#uncomment next line to enable
#  mv "$var" "$dn/printf '%0'$pad'd'$x.$ext" x=$(($x+1)); done  Then you can rename a bunch of files, like all those in a directory with:  ./rename_numbered.sh path/to/dir/*  ### Vi(m) tip #11: remove swap file of current file (e.g. after a recover operation) Wednesday, June 22nd, 2011 You can remove the swap file (.*.swp) of the current file in vim with a simple command in command mode:  :!rm .%.swp  ### Read local file and display contents using javascript Friday, February 18th, 2011 The upcoming File API for web applications means that HTML 5 pages will be able to ask user for a local file (a file on the user’s computer) and use the data in that file directly. It’s amazing that this hasn’t really existed before. Web applications either used http requests to send the file to the server then have the server send it back, or use super hacky solutions that typically involved using Java or Flash applets to piggy-back into the local file. Unfortunately, this is not fully supported by browsers. It seems Firefox and Chrom(e|ium) support this File API already, but Safari and Webkit don’t yet. IE may never. Check it out: ### Progress: ### File contents: Here's the source as a full HTML page:  <!DOCTYPE HTML PUBLIC "-//W3C//DTD HTML 4.01//EN" "http://www.w3.org/TR/html4/strict.dtd"> <html> <head> <meta http-equiv='Content-type' content='text/html;charset=UTF-8' > <script> function startRead() { // obtain input element through DOM var file = document.getElementById('file').files[0]; if(file) { getAsText(file); } } function getAsText(readFile) { var reader; try { reader = new FileReader(); }catch(e) { document.getElementById('output').innerHTML = "Error: seems File API is not supported on your browser"; return; } // Read file into memory as UTF-8 reader.readAsText(readFile, "UTF-8"); // Handle progress, success, and errors reader.onprogress = updateProgress; reader.onload = loaded; reader.onerror = errorHandler; } function updateProgress(evt) { if (evt.lengthComputable) { // evt.loaded and evt.total are ProgressEvent properties var loaded = (evt.loaded / evt.total); if (loaded < 1) { // Increase the prog bar length // style.width = (loaded * 200) + "px"; document.getElementById("bar").style.width = (loaded*100) + "%"; } } } function loaded(evt) { // Obtain the read file data var fileString = evt.target.result; document.getElementById('output').innerHTML = fileString; document.getElementById("bar").style.width = 100 + "%"; } function errorHandler(evt) { if(evt.target.error.code == evt.target.error.NOT_READABLE_ERR) { // The file could not be read document.getElementById('output').innerHTML = "Error reading file..." } } </script> </head> <body> <input id="file" type="file" multiple onchange="startRead()"> <h3>Progress:</h3> <div style="width:100%;height:20px;border:1px solid black;"> <div id="bar" style="background-color:#45F;width:0px;height:20px;"></div> </div> <h3>File contents:</h3> <pre> <code id="output"> </code> </pre> </body> </html>  Note: This WILL NOT WORK if you load your html page as a local file. Meaning the address starts with file:/// instead of http://, for some reason the page must be served to the browser from a server. Source ### Universal File Dialog, a first step Tuesday, August 31st, 2010 I’m switching from Qt to straight Glut with AntTweakBar for my next project. I’m happy about getting rid of Qt. For my small prototyping projects it was too heavy (hard to get a target working on computers that don’t have Qt installed) and too much work to add simple ui for tweaking parameters and flipping flags. AntTweakBar doesn’t yet solve the deployable problem (I’m trying to figure that out too) but is miles better for prototyping. The only thing I miss from Qt is the native File Save/File Open Dialogs. Since Glut is fairly universal I have taken a stab at writing a small header that could be the start of a universal file dialog “library”. I’d only want this library to depend on standard includes and it only needs to implement get_file_save_path and get_file_open_path. Here’s what I put in FileDialog.h:  #include <stdio.h> #define FILE_DIALOG_MAX_BUFFER 1024 // Sets buffer to a path to an existing file // buffer[0]=0 on cancel // // Usage: // char buffer[FILE_DIALOG_MAX_BUFFER]; // get_open_file_path(buffer); void get_open_file_path(char buffer[]){ #ifdef __APPLE__ // For apple use applescript hack FILE * output = popen( "osascript -e \"" " tell application \\\"System Events\\\"\n" " activate\n" " set existing_file to choose file\n" " end tell\n" " set existing_file_path to (POSIX path of (existing_file))\n" "\" 2>/dev/null | tr -d '\n' ","r"); while ( fgets(buffer, FILE_DIALOG_MAX_BUFFER, output) != NULL ){ } #else // For every other machine type printf("Please enter a file path: "); gets(buffer); #endif } // Sets buffer to a path to a new/existing file // buffer[0]=0 on cancel // // Usage: // char buffer[FILE_DIALOG_MAX_BUFFER]; // get_save_file_path(buffer); void get_save_file_path(char buffer[]){ #ifdef __APPLE__ // For apple use applescript hack // There is currently a bug in Applescript that strips extensions off // of chosen existing files in the "choose file name" dialog // I'm assuming that will be fixed soon :-) FILE * output = popen( "osascript -e \"" " tell application \\\"System Events\\\"\n" " activate\n" " set existing_file to choose file name\n" " end tell\n" " set existing_file_path to (POSIX path of (existing_file))\n" "\" 2>/dev/null | tr -d '\n' ","r"); while ( fgets(buffer, FILE_DIALOG_MAX_BUFFER, output) != NULL ){ } #else // For every other machine type printf("Please enter a file path: "); gets(buffer); #endif }  And here’s a sample program that calls both functions. Save it in test.c:  #include "FileDialog.h" #include <stdio.h> int main(void){ char buffer[FILE_DIALOG_MAX_BUFFER]; get_open_file_path(buffer); if(buffer[0] == 0) printf("Cancelled\n"); else printf("Open file path: %s\n",buffer); get_save_file_path(buffer); if(buffer[0] == 0) printf("Cancelled\n"); else printf("Save file path: %s\n",buffer); return 0; };    Compile and run on a Mac with:  gcc -o test test.c; ./test  Update: I've been looking into a way to do the above for Mac using Carbon or Cocoa but it seems impossible to do correctly without starting up an entire new app... Update: I've noticed many annoying quirks about the above applescript. There's no way to specify only showing certain file extensions (just UTI types but that's not always what you want). It's quite slow to pop up. But most annoying was that focus was not returned to my GLUT app. Here's the hack I place in my app to use applescript to return the focus to my app. Seems to work great:  // you call to FileDialog.h get_open_file_path(...) #ifdef __APPLE__ // Hack to put focus back on app FILE * output = popen( "osascript -e \"" " tell application \\\"NameOfYourApp\\\"\n" " activate\n" " end tell\"\n" ,"r"); #endif  Of course, replace NameOfYourApp with the name of your app. If you're unsure what this name is, try using the name that appears above your app's icon on the dock when you hover over it. ### Split (large) files in half using bash script Monday, June 21st, 2010 Here’s a simple bash script that splits a given file into two equal (up to a byte) halves. It uses split which has different syntax between the GNU and BSD implementations, so see the comments for switching between the two. I tested this on a 6.4 GB dmg file and I was able to reverse the split with cat just fine. I diffed the re-concatenated file and the original and they were byte-wise equal. Save this in a file called half.sh:  #!/bin/bash # # usage: half foo # # This will create foo.aa and foo.ab, where foo.aa is the first half(+1) of foo # and foo.ab is the second half. Split by bytes not lines. # # # To reverse just issue: # cat foo.aa foo.ab > foo # # get file size # GNU: #size=stat -c "%s" "$1"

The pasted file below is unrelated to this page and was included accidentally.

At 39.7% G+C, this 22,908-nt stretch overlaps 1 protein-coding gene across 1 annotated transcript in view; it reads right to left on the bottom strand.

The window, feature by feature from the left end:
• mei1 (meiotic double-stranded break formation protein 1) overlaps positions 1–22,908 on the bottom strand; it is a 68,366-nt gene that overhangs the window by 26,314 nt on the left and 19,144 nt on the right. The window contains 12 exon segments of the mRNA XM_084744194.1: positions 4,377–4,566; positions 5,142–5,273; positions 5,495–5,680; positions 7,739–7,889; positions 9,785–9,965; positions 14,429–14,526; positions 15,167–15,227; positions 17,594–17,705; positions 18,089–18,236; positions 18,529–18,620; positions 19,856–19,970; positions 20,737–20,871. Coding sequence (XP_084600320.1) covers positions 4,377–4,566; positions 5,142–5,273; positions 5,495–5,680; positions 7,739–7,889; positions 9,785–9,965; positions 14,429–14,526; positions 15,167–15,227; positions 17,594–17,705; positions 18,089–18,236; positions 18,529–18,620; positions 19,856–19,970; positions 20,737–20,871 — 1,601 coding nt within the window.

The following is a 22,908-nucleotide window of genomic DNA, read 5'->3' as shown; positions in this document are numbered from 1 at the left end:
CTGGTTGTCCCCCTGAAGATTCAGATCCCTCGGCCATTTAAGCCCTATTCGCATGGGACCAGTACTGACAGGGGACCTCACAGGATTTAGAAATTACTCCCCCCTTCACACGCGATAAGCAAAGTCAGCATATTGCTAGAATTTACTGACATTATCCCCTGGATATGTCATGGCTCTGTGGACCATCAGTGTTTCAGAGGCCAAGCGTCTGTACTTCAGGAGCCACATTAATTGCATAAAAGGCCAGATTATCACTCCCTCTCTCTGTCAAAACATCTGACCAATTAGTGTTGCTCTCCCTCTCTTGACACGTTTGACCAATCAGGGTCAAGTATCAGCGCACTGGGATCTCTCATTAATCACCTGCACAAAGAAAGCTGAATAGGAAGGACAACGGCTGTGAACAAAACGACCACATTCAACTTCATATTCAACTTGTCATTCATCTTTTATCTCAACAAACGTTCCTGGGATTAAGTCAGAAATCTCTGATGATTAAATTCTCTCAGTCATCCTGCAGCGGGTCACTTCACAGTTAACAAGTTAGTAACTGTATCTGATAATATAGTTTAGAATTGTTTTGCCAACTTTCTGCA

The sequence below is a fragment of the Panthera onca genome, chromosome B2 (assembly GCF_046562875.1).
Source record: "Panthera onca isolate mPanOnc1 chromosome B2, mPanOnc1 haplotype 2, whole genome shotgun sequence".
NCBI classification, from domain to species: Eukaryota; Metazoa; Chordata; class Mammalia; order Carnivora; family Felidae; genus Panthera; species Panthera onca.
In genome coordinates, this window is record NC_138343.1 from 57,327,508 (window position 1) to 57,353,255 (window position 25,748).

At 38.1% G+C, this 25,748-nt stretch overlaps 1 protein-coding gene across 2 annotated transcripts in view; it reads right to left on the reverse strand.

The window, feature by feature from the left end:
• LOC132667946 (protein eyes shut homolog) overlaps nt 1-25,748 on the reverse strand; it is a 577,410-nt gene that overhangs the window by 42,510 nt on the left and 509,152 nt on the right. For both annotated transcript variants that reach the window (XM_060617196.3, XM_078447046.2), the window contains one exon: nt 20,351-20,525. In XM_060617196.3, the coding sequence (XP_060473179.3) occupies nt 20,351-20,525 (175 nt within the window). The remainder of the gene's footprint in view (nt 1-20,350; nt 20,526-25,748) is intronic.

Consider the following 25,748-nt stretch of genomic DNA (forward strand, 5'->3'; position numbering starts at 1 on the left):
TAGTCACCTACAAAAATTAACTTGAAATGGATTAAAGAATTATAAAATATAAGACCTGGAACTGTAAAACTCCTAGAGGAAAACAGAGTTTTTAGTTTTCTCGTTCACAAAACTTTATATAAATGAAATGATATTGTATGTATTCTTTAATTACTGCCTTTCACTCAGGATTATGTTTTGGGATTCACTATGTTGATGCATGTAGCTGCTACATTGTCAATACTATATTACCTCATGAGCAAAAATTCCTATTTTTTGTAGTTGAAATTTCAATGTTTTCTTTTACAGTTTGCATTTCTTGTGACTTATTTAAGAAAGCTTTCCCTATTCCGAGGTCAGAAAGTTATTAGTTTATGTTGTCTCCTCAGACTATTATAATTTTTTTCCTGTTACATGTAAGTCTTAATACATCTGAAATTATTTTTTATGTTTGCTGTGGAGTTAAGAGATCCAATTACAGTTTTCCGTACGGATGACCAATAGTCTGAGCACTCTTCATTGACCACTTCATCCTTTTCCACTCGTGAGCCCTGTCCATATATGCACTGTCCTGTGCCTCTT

# BSD:
size=stat -f "%z" "$1" # divide by 2 and round up half_size=echo "($size+1)/2" | bc
split -b $half_size "$1" "\$1."


### Find big directories using du and (e)grep

Thursday, March 25th, 2010

Here’s a simple script I’m using to locate big directories (larger than 1GB):


du -h | grep "^ *[0-9][0-9.]*G"


The output looks like this:


1.1G	./Art/2007
2.5G	./Art/2008/Party Freakz Pasta Party
6.3G	./Art/2008
9.2G	./Art
24G	./Documents/Parallels/Windows 7.pvm/Windows 7-0.hdd
24G	./Documents/Parallels/Windows 7.pvm
24G	./Documents/Parallels
26G	./Documents
...
100G	.


Here’s how I find big directories greater than 100MB:


du -h | egrep "^ *([0-9][0-9][0-9][0-9.]*M)|([0-9][0-9.]*G)"


To list files, too, just add the -a flag to du like this:


du -ah | grep "^ *[0-9][0-9.]*G"
`